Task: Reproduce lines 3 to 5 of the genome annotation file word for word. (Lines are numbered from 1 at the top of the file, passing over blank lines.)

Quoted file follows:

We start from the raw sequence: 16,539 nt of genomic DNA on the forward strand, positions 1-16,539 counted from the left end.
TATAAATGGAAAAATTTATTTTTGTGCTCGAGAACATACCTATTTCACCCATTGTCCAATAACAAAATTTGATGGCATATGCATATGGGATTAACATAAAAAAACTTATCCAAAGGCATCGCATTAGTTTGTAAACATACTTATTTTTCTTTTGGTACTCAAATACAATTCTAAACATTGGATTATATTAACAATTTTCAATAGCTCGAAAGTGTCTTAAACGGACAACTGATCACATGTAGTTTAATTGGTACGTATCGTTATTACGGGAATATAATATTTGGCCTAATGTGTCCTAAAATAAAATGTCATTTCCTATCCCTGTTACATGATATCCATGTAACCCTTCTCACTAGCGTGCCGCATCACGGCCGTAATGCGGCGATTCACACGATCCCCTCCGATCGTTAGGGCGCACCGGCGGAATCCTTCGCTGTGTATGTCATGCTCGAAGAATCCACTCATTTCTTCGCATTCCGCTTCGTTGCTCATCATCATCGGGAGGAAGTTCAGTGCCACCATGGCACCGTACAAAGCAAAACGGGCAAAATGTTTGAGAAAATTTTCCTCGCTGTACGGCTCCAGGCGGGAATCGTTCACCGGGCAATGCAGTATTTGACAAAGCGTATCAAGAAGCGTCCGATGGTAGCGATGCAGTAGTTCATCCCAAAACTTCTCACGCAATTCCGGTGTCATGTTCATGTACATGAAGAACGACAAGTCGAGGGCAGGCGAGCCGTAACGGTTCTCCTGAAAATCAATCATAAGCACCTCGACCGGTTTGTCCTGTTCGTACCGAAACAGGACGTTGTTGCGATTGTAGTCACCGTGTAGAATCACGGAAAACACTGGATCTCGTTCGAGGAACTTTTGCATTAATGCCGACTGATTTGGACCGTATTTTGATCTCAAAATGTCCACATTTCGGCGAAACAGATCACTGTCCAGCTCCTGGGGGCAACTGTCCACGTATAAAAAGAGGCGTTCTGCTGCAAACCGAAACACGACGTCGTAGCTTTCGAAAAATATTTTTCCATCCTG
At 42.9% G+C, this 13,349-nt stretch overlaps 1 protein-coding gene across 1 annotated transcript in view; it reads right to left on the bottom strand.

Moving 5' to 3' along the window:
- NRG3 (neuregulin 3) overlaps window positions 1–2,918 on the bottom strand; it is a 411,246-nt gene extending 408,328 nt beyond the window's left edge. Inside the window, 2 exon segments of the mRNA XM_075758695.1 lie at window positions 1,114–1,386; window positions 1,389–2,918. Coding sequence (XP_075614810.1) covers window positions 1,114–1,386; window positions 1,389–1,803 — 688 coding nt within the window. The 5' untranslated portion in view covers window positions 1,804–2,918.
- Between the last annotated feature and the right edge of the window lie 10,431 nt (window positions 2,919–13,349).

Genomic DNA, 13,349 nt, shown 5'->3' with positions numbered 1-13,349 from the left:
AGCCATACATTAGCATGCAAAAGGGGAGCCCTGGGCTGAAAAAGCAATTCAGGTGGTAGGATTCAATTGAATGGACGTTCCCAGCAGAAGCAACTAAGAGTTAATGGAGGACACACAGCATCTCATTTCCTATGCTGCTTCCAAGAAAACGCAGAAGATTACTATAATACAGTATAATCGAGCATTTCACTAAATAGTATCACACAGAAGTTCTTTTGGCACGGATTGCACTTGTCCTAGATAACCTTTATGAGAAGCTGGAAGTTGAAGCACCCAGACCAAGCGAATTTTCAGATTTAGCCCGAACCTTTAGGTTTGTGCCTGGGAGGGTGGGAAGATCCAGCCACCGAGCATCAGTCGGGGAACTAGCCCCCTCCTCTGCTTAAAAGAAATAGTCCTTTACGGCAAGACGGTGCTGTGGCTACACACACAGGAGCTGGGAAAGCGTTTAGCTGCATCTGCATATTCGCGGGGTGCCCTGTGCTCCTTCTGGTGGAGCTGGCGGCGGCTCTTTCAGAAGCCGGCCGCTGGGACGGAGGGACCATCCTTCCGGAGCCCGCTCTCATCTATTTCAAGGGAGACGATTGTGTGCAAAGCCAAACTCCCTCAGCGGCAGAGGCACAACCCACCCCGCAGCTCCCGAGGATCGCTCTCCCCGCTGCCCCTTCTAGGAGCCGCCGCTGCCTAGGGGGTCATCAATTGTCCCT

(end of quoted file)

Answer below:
At 42.9% G+C, this 13,349-nt stretch overlaps 1 protein-coding gene across 1 annotated transcript in view; it reads right to left on the bottom strand.

Moving 5' to 3' along the window:
- NRG3 (neuregulin 3) overlaps window positions 1–2,918 on the bottom strand; it is a 411,246-nt gene extending 408,328 nt beyond the window's left edge. Inside the window, 2 exon segments of the mRNA XM_075758695.1 lie at window positions 1,114–1,386; window positions 1,389–2,918. Coding sequence (XP_075614810.1) covers window positions 1,114–1,386; window positions 1,389–1,803 — 688 coding nt within the window. The 5' untranslated portion in view covers window positions 1,804–2,918.